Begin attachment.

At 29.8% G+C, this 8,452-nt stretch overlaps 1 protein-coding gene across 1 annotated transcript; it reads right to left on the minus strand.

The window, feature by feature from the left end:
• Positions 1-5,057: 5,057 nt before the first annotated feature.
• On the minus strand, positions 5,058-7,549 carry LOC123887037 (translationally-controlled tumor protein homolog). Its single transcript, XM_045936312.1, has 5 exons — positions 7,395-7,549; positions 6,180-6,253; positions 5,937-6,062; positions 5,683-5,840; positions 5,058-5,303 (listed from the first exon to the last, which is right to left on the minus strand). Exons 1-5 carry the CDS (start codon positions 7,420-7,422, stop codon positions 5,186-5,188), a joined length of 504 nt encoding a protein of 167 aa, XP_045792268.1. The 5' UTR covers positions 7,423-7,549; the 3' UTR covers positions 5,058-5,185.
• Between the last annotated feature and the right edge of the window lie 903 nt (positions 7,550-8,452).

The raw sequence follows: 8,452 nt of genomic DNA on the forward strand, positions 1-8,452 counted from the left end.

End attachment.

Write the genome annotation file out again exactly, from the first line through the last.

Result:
At 29.8% G+C, this 8,452-nt stretch overlaps 1 protein-coding gene across 1 annotated transcript; it reads right to left on the minus strand.

The window, feature by feature from the left end:
• Positions 1-5,057: 5,057 nt before the first annotated feature.
• On the minus strand, positions 5,058-7,549 carry LOC123887037 (translationally-controlled tumor protein homolog). Its single transcript, XM_045936312.1, has 5 exons — positions 7,395-7,549; positions 6,180-6,253; positions 5,937-6,062; positions 5,683-5,840; positions 5,058-5,303 (listed from the first exon to the last, which is right to left on the minus strand). Exons 1-5 carry the CDS (start codon positions 7,420-7,422, stop codon positions 5,186-5,188), a joined length of 504 nt encoding a protein of 167 aa, XP_045792268.1. The 5' UTR covers positions 7,423-7,549; the 3' UTR covers positions 5,058-5,185.
• Between the last annotated feature and the right edge of the window lie 903 nt (positions 7,550-8,452).

The raw sequence follows: 8,452 nt of genomic DNA on the forward strand, positions 1-8,452 counted from the left end.